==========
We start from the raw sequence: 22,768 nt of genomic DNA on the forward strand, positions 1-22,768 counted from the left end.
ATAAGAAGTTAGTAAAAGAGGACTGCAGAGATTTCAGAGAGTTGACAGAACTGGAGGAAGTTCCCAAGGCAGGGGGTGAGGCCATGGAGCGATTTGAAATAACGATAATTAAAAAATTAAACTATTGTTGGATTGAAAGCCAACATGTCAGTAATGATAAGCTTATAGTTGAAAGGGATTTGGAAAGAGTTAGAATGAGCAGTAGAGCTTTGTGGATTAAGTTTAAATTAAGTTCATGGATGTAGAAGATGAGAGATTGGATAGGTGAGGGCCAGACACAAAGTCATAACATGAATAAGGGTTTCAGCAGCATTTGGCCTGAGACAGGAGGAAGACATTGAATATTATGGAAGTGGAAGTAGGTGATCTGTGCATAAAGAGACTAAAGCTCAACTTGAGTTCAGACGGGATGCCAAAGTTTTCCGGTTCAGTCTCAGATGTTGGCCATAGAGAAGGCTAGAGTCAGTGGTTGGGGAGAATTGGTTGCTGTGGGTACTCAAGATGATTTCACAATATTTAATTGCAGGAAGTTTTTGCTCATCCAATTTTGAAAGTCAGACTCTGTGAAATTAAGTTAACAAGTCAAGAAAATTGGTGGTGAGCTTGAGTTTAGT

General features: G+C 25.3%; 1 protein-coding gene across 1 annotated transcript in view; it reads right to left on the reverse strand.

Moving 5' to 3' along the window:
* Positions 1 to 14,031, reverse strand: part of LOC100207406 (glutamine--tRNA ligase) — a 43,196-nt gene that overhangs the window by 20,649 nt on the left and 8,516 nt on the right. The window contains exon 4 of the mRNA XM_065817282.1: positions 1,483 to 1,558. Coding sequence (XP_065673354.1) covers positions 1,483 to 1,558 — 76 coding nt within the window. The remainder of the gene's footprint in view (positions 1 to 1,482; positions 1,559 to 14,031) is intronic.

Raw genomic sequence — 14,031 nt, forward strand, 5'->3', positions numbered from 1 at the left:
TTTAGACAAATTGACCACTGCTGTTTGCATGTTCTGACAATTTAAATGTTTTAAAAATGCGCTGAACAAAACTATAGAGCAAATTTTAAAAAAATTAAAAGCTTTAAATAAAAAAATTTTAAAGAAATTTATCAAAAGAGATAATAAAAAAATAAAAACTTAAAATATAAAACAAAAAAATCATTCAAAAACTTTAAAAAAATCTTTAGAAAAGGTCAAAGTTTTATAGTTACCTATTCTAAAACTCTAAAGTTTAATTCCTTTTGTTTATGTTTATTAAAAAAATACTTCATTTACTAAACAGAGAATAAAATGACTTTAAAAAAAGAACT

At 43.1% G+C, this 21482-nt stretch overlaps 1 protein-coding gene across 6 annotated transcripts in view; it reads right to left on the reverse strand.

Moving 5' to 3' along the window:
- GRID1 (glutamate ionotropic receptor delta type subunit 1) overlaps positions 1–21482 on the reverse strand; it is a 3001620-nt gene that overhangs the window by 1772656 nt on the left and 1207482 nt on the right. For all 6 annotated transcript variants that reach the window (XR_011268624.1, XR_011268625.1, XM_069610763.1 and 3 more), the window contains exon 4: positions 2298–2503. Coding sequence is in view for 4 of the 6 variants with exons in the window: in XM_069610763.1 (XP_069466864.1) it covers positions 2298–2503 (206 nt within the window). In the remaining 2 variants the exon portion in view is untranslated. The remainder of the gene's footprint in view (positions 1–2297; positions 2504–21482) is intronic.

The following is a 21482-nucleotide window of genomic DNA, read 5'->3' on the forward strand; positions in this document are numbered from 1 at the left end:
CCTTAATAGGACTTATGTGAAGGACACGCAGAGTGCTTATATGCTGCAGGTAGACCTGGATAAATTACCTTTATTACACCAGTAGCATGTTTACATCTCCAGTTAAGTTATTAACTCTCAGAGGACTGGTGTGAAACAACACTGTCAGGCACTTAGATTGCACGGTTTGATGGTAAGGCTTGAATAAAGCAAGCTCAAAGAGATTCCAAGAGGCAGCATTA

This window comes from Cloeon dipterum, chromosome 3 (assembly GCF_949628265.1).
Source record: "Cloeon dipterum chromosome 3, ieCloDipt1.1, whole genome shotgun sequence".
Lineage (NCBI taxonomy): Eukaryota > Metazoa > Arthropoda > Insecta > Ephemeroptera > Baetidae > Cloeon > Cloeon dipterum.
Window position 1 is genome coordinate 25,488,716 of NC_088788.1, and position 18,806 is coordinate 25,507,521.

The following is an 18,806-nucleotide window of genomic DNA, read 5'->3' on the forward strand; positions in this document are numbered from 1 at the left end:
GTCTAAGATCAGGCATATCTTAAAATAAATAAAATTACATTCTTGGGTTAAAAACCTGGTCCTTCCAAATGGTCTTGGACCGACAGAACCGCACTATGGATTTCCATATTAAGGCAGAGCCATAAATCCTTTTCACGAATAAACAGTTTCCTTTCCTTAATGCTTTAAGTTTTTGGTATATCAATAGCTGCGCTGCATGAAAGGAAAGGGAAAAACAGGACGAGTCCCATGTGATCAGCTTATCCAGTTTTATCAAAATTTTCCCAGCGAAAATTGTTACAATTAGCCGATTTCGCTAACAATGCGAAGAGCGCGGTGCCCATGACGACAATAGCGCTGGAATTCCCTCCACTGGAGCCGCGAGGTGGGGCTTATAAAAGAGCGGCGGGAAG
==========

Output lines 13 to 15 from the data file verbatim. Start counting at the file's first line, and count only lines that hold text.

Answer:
This window comes from Cloeon dipterum, chromosome 3 (assembly GCF_949628265.1).
Source record: "Cloeon dipterum chromosome 3, ieCloDipt1.1, whole genome shotgun sequence".
Lineage (NCBI taxonomy): Eukaryota > Metazoa > Arthropoda > Insecta > Ephemeroptera > Baetidae > Cloeon > Cloeon dipterum.